Think Twice Before Hitting Delete


As we go through our daily activities at work, I’m sure that we all get inundated with a ton of emails from all sorts of people: marketers, vendors, partners, spammers, etc.

For the most part, many of these emails are visibly spam and can safely be tossed into the trash without any acknowledgment. But then there are those personalized emails that are very obviously coming from a legitimate address and person politely asking you to engage in some type of service they might be offering.

Unlike many others I’m assuming, I actually feel bad ignoring these types of emails that come from real people, and not some automated email system. Everyone goes to a job every day to support their lives and that email is a part of what they do, so would it really hurt to just simply respond to them? Even if it’s just a one liner? Of course not.

If they are trying to sell you something, that’s fine, you don’t have to comply, but a courteous response simply acknowledging the email could go a long way and will probably mean more to them than trying to generate a lead anyway.

Anytime I’ve taken the time to respond, I’ve always gotten a polite response back with so much gratitude for just responding – because it just doesn’t happen that often in this world of constant mail jail. Another benefit is that this interaction could potentially help expand your professional network. I’ve gained at least a few valuable contacts through the simple act of replying to these cold emails and making that human connection. Imagine what you might be missing out on if you simply just hit ‘delete’.

The same idea can be applied to when you’re on the phone with an agent regarding your bill and at the end of the call they have their 5 minute spiel on a special offering. Again, Bob, the agent isn’t trying to annoy you, he’s just doing his job, so instead of cutting him off and ending the call abruptly, maybe consider allowing them to simply finish and then politely decline the offering – or you may surprise yourself and actually want to ponder whatever it is they might be sharing. The point is, don’t hit the brakes without experiencing the ride.

So just some food for thought the next time you are pondering just trashing that note about offering Brita water services to your office or the memo from Sue Smith asking if you require any assistance after having downloaded a white paper. The simple act of just replying can go a long way.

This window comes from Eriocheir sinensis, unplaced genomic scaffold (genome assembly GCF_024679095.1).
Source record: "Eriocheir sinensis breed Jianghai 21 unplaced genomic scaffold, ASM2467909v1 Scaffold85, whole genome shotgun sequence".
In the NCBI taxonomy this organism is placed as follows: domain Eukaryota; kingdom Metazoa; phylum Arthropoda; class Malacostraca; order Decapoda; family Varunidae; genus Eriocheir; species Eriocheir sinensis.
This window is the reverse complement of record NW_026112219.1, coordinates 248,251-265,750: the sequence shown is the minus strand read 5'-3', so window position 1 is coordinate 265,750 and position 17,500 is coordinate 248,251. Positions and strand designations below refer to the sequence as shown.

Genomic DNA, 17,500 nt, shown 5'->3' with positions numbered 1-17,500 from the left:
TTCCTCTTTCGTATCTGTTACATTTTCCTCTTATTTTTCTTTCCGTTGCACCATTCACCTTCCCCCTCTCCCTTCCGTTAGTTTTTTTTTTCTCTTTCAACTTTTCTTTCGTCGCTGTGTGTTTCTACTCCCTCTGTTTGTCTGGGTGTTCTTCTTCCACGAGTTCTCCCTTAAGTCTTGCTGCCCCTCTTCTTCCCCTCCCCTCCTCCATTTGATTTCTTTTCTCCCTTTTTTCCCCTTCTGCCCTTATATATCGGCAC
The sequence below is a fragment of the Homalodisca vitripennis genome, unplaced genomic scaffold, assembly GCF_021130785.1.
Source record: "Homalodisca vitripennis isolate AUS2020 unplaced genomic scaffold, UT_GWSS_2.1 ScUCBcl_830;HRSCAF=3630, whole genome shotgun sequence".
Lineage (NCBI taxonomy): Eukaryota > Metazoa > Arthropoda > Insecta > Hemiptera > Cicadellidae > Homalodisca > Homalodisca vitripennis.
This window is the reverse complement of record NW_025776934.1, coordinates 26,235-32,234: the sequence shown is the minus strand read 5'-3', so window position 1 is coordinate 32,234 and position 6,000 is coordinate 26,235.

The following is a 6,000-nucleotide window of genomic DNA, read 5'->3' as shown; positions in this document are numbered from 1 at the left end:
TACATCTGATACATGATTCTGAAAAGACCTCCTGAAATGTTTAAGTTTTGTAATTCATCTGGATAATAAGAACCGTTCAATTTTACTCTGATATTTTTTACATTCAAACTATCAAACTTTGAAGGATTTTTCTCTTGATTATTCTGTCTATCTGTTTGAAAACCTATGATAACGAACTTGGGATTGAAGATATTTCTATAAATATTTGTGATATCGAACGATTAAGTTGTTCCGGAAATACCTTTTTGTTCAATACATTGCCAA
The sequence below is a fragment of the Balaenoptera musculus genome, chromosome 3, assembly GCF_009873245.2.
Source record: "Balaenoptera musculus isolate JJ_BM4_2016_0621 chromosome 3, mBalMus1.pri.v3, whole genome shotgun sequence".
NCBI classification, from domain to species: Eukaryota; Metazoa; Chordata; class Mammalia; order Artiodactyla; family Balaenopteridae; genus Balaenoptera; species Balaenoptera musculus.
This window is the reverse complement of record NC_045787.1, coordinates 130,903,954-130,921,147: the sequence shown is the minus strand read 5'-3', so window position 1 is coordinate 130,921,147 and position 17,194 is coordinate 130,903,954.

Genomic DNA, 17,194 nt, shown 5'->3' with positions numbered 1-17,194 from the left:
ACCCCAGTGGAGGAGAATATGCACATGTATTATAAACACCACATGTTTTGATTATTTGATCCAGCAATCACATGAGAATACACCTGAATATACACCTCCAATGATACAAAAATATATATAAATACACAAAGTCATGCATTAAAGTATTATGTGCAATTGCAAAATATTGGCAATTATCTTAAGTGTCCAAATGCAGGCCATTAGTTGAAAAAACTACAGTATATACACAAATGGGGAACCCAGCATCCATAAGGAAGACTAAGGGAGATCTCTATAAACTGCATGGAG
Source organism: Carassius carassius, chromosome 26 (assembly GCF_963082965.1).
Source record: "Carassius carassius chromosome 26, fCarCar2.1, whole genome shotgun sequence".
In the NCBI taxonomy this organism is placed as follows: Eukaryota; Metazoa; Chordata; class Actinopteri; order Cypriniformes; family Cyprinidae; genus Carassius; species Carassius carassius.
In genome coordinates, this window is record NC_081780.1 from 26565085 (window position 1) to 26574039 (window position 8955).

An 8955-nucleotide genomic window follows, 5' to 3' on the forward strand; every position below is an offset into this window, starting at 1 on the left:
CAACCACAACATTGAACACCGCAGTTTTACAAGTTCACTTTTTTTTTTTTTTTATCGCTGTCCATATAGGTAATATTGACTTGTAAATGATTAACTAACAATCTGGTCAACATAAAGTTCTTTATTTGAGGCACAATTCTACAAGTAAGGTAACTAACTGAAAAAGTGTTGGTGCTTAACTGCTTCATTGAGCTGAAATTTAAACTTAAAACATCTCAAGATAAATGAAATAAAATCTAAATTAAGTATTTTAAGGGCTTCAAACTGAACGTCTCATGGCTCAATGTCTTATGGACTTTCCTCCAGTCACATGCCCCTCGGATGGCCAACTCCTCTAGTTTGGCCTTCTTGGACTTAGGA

The image in this post can be found here.

11 thoughts on “Think Twice Before Hitting Delete

  1. Well said. Emails, phone call from banks offering a certain free for life credit card, etc. We often call these things annoyances, and whenever we receive such, we are quick to dismiss them; often forgetting that the person is trying to make a living as much as you are.

    However I’ve been on the line with a really persistent sales person – demanding that I do whatever he/she said immediately. I can’t stand really pushy people.

    1. Thank you for your comments and yes of course you should only respond and interact at your discretion. Phone calls are similar in that depending on the situation, we should at least humour the agent while they give their spiel on whatever they are trying to sell, because we know it’s not them, it’s part of their job and then just politely decline if not interested. It’s not easy doing customer service and when you put the brakes on that upfront, it probably just dampens that person’s day and it’s just better to not add to that. 🙂

      1. Well Sarah, for some reason I started getting phone calls from a trading company advertising Forex trading. The sales person sounded like an African, calling from a Bulgarian phone number.
        Now the only reason I entertained the call was because in my job, crew members call me from various parts of the world. I thought it was an emergency.
        The sales person was friendly at first and I listened to her pitch. Then I politely declined. She then became really pushy. She demanded that I login on my computer and look at a website. She wasn’t going to take, “I’m sorry I’m not interested” as an answer.
        After a few minutes of repeating the same line over and over again to her, I had enough and told her, “Make Me!”
        That ended it for that day.
        Of course this wasn’t the end of the story. Others called from the same site. Again being polite, listened, declined. Each one was more determined than the one before. And to top it off, they were all calling from different branches of the company.. numbers from U.K., Russia, Bulgaria… never ceased. When I declined one person, 2 minutes later, another one. Relentless to the point that looked like harassment.
        Till one point, I answered the phone and gave them a bit of boot full.
        I answered and before the person online could say anything, I said, “I’m sorry you are in this crappy position that you asked to continuously harass someone who really is not interested in whatever you have to offer. I have heard 20 of your colleagues tell me about your site and your system, I have seen your site (researched previously) and I am still not interested. There is nothing you can say or do to convince me. Therefore I request that you leave me alone or I’m filing harassment charges.”

        Never got a call again.

      2. Thank you for your comments! Yes I agree, it can become quite unnerving at times if you do entertain a call – that’s why it’s really your own judgement call. Sometimes kindness unfortunately gets taken advantage of to the point of harassment and then you have no choice but to be stern and firm with them so that they give you the respect of honouring your wishes.

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